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13 August 2006 @ 06:30 am
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The year 1830.

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Fortune depends on the tone of your voicebopeepsheep on August 13th, 2006 01:49 pm (UTC)
1830's the year Emily Dickinson was born.
Fortune depends on the tone of your voicebopeepsheep on August 13th, 2006 01:52 pm (UTC)
Wikipedia says that American poetry is essentially divided into that which descends from the work of Walt Whitman, and that which descends from Dickinson. I'm going to go and read some of her poems (I know a couple offhand but it's not an area I spent much time studying) and see where that takes me.
Jenniferjunipertree on August 14th, 2006 02:46 pm (UTC)
1830 was also the year Christina Georgina Rossetti was born. Not as influential as Emily Dickinson, but another poet.
MagicPointeShoesmagicpointeshoe on August 13th, 2006 01:57 pm (UTC)
fashion
http://www.operagloves.com/Fashion/RegencyFashion/regency2.html
Three pictures are labeled from the year. I love how they have slouchy shoulders!
MagicPointeShoesmagicpointeshoe on August 13th, 2006 02:01 pm (UTC)
Bonnets
http://www.vintagefashionguild.org/hatshistory.html

"By 1830 bonnets grew to huge proportions. A large brim framed the wearer's face from the front but hid her profile from the side. A veil protected her identity and propriety as well as her delicate skin from the sun's rays."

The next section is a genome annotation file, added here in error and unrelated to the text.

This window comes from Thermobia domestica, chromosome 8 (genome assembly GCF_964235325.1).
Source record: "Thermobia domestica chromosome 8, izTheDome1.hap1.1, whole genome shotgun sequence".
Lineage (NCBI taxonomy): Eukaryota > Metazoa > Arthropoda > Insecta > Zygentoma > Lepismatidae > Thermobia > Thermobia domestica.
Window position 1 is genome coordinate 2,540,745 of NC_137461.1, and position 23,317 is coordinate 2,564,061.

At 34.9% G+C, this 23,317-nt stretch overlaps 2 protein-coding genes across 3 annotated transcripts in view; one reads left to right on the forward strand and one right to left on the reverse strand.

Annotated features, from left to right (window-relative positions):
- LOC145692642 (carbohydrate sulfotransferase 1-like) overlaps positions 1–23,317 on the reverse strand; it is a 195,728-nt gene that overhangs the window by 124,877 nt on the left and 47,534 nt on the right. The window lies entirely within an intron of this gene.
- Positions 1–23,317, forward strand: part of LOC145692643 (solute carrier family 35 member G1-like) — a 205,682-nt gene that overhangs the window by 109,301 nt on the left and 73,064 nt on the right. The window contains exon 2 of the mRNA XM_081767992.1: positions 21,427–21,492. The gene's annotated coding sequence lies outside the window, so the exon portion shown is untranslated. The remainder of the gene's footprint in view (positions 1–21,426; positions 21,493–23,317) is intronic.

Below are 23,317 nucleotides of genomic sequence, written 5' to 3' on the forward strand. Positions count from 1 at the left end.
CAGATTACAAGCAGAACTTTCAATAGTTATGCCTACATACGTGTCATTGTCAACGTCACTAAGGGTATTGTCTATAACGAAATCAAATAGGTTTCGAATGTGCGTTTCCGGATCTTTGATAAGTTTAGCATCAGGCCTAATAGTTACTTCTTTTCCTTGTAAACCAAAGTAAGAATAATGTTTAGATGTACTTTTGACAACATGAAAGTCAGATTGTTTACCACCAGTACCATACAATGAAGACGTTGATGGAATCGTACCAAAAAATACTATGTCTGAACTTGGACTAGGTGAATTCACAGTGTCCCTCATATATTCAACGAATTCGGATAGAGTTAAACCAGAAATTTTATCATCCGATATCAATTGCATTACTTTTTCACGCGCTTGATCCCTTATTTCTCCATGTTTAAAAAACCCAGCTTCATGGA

Further down on the page is a bonnet resembling the description.
MagicPointeShoesmagicpointeshoe on August 13th, 2006 02:09 pm (UTC)
Riding Habits
http://users.tinyworld.co.uk/sidesaddlelady/Museum%20-%20riding%20habits.html

"By the 1830s, the large, dropped-shoulder 'gigot' sleeves were popular. These were fairly short-lived, but the bulbous skirts remained throughout the mid-nineteenth century, accompanied by jackets with large peplums."

The triangular look to the torso area on women because of the dropped sleeves is facinating.
MagicPointeShoesmagicpointeshoe on August 13th, 2006 02:26 pm (UTC)
More fashion
http://demode.tweedlebop.com/realvict/1800s.html

This link has links to pictures of various museum pieces of clothing. If the sleeves weren't very popular for long, I blame this. http://www.kci.or.jp/cgi-bin/collection.cgi?lang=e&path=1820/09-009455_a
MagicPointeShoesmagicpointeshoe on August 13th, 2006 02:29 pm (UTC)
Coins
MagicPointeShoesmagicpointeshoe on August 13th, 2006 02:31 pm (UTC)
Guitars
MagicPointeShoesmagicpointeshoe on August 13th, 2006 02:41 pm (UTC)
Comic-like drawings
MagicPointeShoesmagicpointeshoe on August 13th, 2006 06:52 pm (UTC)
Chinese ceramics
MagicPointeShoesmagicpointeshoe on August 13th, 2006 06:55 pm (UTC)
Chinese chess set
MagicPointeShoesmagicpointeshoe on August 13th, 2006 06:57 pm (UTC)
Chinese boxes sewing
MagicPointeShoesmagicpointeshoe on August 13th, 2006 07:01 pm (UTC)
Chinese pocket watch ceramic art
Jenniferjunipertree on August 14th, 2006 02:45 pm (UTC)
The Frugal Housewife
I found this cookbook, printed in 1830. I thought it was neat and I'm bookmarking to read later.

http://digital.lib.msu.edu/projects/cookbooks/html/books/book_06.cfm
Jenniferjunipertree on August 14th, 2006 02:48 pm (UTC)
Cooking
A corn bread recipe from 1830: original and modernized.

http://www.aliceross.com/recipes.htm
Talitaliface on August 14th, 2006 03:09 pm (UTC)
1830 was the year of the passage of the Indian Removal Act (which passed in Congress by only one vote). The best known ramification of this act was the forced removal of the Cherokee peoples in the year 1838, in what came to be known as the Trail of tears. Other results (such as the marginalization of native americans by american culture as a whole) can still be seen today.